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Asked about grim GOP race, Ryan talks policy, not candidates

House Speaker Paul Ryan smiles during a town hall at Gaston Hall at Georgetown University in Washington April 27. 

Donald Trump and Ted Cruz are awful excuses for presidential candidates who threaten to identify the Republican Party for decades to come as a force that is not merely reactionary but dramatically out of touch with America and its future.

What critics say about Trump is true. He really is, as South Carolina Sen. Lindsey Graham suggests, a peddler of policies that are “unnerving and pathetic.”

What critics say about Cruz is true. While it is difficult to confirm whether John Boehner is right when he describes the Texan as “Lucifer in the flesh,” few who have worked with Cruz would deny the former house speaker’s description of the champion of the #NeverTrump movement as a “miserable son of a b----.”

But for all the criticism that is steered in the direction of Trump and Cruz, it is important to understand that they are positioned as last-men-standing (along with the fast-fading John Kasich) in the race for the Republican nomination because of the absolute failure of party leaders to stand on principle against them.

And no one has failed more horribly than House Speaker Paul Ryan.

Ryan has consistently provided aid and comfort to the Trump and Cruz candidacies. He may chide them occasionally when they go horribly off the rails — as happened last fall when the blowhard billionaire and the Texan were busy hating on Muslims. But Ryan always finishes his sentences by announcing that he will back the party’s nominee.

With his statements and actions, Ryan communicates to the American people that he sees both Trump and Cruz as acceptable faces of the Republican Party.

Then, absurdly, Ryan tries to repair the damage by begging Americans who have become increasingly disenchanted with the GOP — which is now registering its lowest approval ratings in decades — to give it a chance. On the latest of such missions, the Janesville Republican appeared at Georgetown University to ask young voters to reconsider what polls suggest is overwhelming opposition to the Republicans.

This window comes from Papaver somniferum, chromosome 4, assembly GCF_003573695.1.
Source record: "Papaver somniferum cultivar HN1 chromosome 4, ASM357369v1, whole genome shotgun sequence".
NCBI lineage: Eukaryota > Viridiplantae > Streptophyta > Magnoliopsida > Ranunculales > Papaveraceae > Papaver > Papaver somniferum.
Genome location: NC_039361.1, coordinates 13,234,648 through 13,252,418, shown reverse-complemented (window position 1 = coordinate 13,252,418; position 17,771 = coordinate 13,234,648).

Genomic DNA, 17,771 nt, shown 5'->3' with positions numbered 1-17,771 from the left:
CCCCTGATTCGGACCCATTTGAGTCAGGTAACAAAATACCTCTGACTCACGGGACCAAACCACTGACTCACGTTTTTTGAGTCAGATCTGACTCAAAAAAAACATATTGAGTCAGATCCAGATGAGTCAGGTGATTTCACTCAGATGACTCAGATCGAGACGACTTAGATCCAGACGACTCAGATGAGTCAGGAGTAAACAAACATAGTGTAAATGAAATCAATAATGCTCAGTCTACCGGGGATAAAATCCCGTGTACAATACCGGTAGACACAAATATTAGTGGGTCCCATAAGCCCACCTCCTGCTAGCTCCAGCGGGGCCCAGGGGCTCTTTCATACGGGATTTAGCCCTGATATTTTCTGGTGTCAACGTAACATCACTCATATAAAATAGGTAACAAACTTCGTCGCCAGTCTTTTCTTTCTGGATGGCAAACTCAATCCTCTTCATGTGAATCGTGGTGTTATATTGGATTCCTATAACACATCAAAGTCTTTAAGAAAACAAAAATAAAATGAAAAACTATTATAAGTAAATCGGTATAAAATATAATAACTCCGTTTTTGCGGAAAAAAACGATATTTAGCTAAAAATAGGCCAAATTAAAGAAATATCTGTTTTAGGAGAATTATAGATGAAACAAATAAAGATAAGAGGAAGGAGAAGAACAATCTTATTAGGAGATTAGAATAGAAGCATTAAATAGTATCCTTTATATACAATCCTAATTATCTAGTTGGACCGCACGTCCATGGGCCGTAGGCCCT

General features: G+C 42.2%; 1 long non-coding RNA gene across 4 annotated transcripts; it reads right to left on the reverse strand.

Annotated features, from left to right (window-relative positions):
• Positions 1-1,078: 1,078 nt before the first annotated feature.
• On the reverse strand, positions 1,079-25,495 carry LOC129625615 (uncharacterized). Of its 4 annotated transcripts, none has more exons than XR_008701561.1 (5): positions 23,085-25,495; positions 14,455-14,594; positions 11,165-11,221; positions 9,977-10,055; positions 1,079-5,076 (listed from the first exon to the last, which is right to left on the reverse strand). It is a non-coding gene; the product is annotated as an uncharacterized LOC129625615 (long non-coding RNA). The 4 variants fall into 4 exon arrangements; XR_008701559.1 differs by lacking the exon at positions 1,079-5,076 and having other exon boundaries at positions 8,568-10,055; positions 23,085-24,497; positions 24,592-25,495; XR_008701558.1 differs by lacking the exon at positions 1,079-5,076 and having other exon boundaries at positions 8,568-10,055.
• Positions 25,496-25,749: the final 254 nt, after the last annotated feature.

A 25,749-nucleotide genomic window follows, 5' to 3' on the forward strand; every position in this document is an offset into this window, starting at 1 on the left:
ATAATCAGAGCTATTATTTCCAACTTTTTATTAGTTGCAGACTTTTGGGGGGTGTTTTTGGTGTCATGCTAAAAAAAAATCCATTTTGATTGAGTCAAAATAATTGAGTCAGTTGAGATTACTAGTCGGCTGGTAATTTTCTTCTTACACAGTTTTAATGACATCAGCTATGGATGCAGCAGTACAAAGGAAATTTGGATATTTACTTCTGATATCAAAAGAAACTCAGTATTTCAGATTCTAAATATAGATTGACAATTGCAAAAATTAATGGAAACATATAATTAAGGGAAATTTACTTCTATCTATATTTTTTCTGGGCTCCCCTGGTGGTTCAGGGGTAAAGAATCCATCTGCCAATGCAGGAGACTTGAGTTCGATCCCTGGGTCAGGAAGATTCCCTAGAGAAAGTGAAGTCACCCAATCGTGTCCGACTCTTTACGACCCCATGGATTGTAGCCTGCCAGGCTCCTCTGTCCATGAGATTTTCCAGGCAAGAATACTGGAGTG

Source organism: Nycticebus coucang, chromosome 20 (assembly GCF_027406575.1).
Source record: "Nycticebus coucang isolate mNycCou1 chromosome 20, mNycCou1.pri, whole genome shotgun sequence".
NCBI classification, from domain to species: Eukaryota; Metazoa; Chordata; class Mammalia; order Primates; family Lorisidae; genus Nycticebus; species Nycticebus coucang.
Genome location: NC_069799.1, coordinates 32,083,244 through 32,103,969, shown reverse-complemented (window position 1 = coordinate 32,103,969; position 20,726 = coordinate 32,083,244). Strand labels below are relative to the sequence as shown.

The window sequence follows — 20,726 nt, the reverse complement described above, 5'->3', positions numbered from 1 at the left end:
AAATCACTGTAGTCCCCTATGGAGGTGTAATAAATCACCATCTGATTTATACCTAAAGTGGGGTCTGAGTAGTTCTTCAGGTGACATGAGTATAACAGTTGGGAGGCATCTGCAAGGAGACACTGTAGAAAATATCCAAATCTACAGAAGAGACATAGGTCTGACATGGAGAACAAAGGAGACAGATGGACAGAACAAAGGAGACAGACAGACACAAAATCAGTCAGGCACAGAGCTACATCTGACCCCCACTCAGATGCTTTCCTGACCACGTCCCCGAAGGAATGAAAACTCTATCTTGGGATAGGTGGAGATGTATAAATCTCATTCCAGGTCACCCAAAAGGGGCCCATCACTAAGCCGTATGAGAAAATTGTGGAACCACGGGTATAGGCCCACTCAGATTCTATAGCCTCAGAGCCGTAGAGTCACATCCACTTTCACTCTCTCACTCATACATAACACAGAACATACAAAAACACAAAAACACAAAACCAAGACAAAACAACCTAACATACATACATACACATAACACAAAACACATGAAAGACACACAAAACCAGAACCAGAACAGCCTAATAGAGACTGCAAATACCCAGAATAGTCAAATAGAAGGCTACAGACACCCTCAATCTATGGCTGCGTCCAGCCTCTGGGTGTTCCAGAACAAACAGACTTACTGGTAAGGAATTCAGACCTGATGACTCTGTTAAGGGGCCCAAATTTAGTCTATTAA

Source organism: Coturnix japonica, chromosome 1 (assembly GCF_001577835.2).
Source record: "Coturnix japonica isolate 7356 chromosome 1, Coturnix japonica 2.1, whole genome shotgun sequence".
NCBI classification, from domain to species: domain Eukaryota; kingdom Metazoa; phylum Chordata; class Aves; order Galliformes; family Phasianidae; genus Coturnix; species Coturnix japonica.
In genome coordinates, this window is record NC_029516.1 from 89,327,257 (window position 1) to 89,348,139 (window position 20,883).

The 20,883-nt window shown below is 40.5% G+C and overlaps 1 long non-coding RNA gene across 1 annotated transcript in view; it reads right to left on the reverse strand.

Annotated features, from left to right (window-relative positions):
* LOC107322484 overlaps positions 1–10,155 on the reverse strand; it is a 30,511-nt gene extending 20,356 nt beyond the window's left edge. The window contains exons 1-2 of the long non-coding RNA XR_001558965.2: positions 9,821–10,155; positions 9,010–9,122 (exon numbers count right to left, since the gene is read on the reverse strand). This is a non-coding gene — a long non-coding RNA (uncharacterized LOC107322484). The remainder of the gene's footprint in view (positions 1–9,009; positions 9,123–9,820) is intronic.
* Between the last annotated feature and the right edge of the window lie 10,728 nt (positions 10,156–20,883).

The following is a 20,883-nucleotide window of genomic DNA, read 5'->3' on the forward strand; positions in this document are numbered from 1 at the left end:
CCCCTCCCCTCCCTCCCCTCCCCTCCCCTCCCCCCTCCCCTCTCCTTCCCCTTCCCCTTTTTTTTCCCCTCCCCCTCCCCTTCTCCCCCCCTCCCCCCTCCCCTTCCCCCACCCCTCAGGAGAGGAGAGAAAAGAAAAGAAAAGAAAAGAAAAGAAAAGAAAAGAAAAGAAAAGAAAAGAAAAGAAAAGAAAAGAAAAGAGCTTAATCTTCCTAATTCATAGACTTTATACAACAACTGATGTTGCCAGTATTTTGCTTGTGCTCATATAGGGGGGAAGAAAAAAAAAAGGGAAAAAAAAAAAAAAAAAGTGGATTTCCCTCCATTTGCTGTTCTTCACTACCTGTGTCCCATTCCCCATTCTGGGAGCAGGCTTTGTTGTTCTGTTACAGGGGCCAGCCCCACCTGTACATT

"I am going to assume that the thought has not been occurring to most of you recently," Ryan said as he made his plea. Then he claimed: "The America you want is the America we want — open, diverse, dynamic."

The speaker will not get far peddling that fantasy.

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The Republican Party appears to be preparing to make itself the party of Trump. And those who want to stop Trump have urged voters to back Cruz, who as Boehner reminds us is a “miserable” alternative.

Ryan had a chance early in the process to take a clear position. He could have joined responsible Republicans such as Wisconsin Rep. Reid Ribble in declaring that he would not back Trump as the Republican nominee. He could have made it clear to Wisconsin Gov. Scott Walker and his allies that he opposed their delusional effort to position Cruz as the anti-Trump.

Instead, Ryan played the worst sort of insider politics. He tried to maintain his reputation as a reasonable Republican while doing nothing to stop unreasonable Republicans. His failure has made his party's crisis more severe. When young voters reject Republicans, Ryan has no one to blame but himself.

John Nichols is associate editor of The Capital Times. jnichols@madison.com and @NicholsUprising

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Associate Editor of the Cap Times